With a multimedia career full of gay BDSM motifs and Tom of Finland-inspired imagery, it makes sense why Bogart is drawn to explore bondage’s intricate connections between pain, oppression, and pleasure within the confines of this song. In contrast to Styrene’s urgent belting and impassioned wailings, he puts his own horny spin on “Oh Bondage!” with lolling, flirtatious vocals, as he is wont to do. In this context, Bogart’s affinity for leather daddy aesthetics and haphazard camp bring its queer undertone to the foreground. For some marginalized folks, BDSM can serve as a reclamation of agency, an ironic liberation. A kinkiness that is queer in the sense that it isn’t socially acceptable, sex within this realm allows power exchanges and control to occur in a safe space—as play, some would say. This conservative, societal fear of unconventional sex parallels homophobia’s confines. It brings Almodovár to mind again—while his colorful 1989 Stockholm syndrome rom-com Tie Me Up! Tie Me Down! explores forbidden sex and love in a different capacity, Bogart’s appreciation of his work makes perfect sense.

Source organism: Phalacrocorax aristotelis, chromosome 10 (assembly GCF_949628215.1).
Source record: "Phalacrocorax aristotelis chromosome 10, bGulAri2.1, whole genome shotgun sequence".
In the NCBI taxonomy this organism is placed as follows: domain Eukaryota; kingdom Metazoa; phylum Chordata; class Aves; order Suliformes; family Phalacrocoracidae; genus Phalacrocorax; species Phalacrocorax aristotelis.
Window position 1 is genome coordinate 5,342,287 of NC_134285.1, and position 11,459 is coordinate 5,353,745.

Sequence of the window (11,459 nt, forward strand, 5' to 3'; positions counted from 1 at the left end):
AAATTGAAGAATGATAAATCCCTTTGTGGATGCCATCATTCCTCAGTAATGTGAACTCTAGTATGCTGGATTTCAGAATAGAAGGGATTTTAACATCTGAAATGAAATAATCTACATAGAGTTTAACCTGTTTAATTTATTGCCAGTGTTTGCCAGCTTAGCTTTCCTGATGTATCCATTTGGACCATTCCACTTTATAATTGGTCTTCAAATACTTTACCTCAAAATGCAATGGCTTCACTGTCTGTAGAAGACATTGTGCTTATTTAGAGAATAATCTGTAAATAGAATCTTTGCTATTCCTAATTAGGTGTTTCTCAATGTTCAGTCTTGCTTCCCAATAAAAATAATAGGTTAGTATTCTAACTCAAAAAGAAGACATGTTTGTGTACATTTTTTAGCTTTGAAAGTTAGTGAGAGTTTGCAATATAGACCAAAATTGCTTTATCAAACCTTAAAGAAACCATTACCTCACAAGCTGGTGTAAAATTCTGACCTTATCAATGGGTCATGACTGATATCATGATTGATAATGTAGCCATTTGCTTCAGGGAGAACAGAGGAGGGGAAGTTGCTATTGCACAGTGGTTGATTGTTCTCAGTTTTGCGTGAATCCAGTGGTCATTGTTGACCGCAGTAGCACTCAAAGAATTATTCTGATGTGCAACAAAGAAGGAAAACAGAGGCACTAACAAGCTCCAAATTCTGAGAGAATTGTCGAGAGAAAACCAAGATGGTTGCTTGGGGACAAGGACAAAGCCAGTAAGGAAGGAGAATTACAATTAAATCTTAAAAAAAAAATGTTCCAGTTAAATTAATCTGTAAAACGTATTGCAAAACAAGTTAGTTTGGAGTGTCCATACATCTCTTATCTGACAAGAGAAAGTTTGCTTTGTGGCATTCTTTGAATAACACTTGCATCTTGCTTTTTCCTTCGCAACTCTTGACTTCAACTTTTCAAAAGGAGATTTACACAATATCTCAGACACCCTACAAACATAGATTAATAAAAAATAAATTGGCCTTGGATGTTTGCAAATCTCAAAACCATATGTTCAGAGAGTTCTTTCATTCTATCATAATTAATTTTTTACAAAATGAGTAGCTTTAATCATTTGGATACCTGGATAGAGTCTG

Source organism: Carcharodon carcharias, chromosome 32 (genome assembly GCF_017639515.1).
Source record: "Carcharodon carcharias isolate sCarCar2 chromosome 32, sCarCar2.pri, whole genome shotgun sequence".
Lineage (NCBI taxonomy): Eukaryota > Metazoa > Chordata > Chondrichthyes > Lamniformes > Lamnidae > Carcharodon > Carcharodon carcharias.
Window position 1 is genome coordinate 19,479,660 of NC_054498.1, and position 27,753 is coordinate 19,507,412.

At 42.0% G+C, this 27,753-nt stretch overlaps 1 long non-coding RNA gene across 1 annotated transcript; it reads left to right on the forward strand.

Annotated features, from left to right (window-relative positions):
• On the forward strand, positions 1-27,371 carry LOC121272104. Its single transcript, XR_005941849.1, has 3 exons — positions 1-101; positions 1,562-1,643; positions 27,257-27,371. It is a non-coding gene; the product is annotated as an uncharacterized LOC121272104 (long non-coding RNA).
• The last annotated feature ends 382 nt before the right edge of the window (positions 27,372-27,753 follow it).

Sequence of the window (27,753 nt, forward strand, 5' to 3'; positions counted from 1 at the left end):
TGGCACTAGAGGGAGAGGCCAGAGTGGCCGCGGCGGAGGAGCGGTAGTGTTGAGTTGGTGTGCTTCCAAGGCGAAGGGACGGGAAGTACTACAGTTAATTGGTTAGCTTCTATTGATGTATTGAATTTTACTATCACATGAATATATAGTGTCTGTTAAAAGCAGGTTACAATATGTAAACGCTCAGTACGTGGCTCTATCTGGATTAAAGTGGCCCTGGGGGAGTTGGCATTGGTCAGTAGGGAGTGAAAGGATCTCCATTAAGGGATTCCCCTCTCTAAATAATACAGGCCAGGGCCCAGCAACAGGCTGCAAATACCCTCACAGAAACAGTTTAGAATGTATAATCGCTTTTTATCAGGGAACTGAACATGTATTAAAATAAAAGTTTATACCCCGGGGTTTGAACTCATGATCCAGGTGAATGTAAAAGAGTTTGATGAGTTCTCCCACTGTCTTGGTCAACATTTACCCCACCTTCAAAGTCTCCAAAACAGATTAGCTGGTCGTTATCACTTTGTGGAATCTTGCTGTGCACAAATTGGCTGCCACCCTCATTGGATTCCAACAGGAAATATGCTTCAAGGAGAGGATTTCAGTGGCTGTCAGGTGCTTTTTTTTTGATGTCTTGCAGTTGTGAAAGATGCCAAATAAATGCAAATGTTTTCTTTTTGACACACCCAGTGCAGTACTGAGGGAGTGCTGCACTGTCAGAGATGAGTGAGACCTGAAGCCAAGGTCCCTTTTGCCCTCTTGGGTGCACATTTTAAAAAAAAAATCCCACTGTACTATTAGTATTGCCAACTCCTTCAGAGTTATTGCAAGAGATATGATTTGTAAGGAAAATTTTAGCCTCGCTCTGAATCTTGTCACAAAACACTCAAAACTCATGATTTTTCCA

Thrash me, crush me, trash me, beat me ’til I fall (Oh, bondage)
Bind me, tie me, bind me, chain me to the wall (Oh, bondage)

Those familiar with Bogart’s discography are accustomed to his girl group-inspired, gay heartbreak songs. However, gay love doesn’t always have to have a tragic ending. This upbeat rendition stays true to Bogart’s DIY production value in all of its lo-fi glory, but adopts a much more carefree, dreamy sound. Transforming “Oh Bondage!” into a perfect guitar pop song, he peels back its layers to reshape it into a carefree anthem of gay rebellion, pride, and liberation. Under Bogart’s care, it takes on a lower-stakes euphoria at a much more nostalgic tempo, with all the playfulness and cheerful sarcasm of his usual fare. He takes the word “punk” from its inception as a derogatory term for gay men in prison and reclaims both its filthiness and beauty.